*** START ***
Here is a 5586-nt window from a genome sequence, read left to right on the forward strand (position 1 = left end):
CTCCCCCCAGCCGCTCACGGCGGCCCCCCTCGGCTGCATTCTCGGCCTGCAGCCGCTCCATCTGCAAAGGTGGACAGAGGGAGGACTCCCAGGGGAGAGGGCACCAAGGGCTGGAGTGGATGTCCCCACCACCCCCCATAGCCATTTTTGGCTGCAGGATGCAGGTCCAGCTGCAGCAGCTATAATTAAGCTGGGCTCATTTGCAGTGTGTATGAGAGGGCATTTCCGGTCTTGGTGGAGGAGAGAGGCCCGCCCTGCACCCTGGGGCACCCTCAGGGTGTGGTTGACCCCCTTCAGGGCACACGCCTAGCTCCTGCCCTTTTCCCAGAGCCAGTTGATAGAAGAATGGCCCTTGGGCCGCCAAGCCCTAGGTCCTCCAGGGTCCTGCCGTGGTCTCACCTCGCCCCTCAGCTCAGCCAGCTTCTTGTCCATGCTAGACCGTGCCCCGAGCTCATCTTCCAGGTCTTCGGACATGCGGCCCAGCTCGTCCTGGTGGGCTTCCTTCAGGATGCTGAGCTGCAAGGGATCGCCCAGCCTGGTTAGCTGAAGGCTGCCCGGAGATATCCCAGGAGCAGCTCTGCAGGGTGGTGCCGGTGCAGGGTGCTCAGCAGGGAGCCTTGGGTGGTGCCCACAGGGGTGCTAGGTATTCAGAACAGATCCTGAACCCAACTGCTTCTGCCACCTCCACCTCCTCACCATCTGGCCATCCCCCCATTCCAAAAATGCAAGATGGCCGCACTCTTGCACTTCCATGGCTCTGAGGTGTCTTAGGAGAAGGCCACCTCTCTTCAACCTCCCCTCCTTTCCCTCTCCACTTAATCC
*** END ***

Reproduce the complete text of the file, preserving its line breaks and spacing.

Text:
Here is a 5586-nt window from a genome sequence, read left to right on the forward strand (position 1 = left end):
CTCCCCCCAGCCGCTCACGGCGGCCCCCCTCGGCTGCATTCTCGGCCTGCAGCCGCTCCATCTGCAAAGGTGGACAGAGGGAGGACTCCCAGGGGAGAGGGCACCAAGGGCTGGAGTGGATGTCCCCACCACCCCCCATAGCCATTTTTGGCTGCAGGATGCAGGTCCAGCTGCAGCAGCTATAATTAAGCTGGGCTCATTTGCAGTGTGTATGAGAGGGCATTTCCGGTCTTGGTGGAGGAGAGAGGCCCGCCCTGCACCCTGGGGCACCCTCAGGGTGTGGTTGACCCCCTTCAGGGCACACGCCTAGCTCCTGCCCTTTTCCCAGAGCCAGTTGATAGAAGAATGGCCCTTGGGCCGCCAAGCCCTAGGTCCTCCAGGGTCCTGCCGTGGTCTCACCTCGCCCCTCAGCTCAGCCAGCTTCTTGTCCATGCTAGACCGTGCCCCGAGCTCATCTTCCAGGTCTTCGGACATGCGGCCCAGCTCGTCCTGGTGGGCTTCCTTCAGGATGCTGAGCTGCAAGGGATCGCCCAGCCTGGTTAGCTGAAGGCTGCCCGGAGATATCCCAGGAGCAGCTCTGCAGGGTGGTGCCGGTGCAGGGTGCTCAGCAGGGAGCCTTGGGTGGTGCCCACAGGGGTGCTAGGTATTCAGAACAGATCCTGAACCCAACTGCTTCTGCCACCTCCACCTCCTCACCATCTGGCCATCCCCCCATTCCAAAAATGCAAGATGGCCGCACTCTTGCACTTCCATGGCTCTGAGGTGTCTTAGGAGAAGGCCACCTCTCTTCAACCTCCCCTCCTTTCCCTCTCCACTTAATCC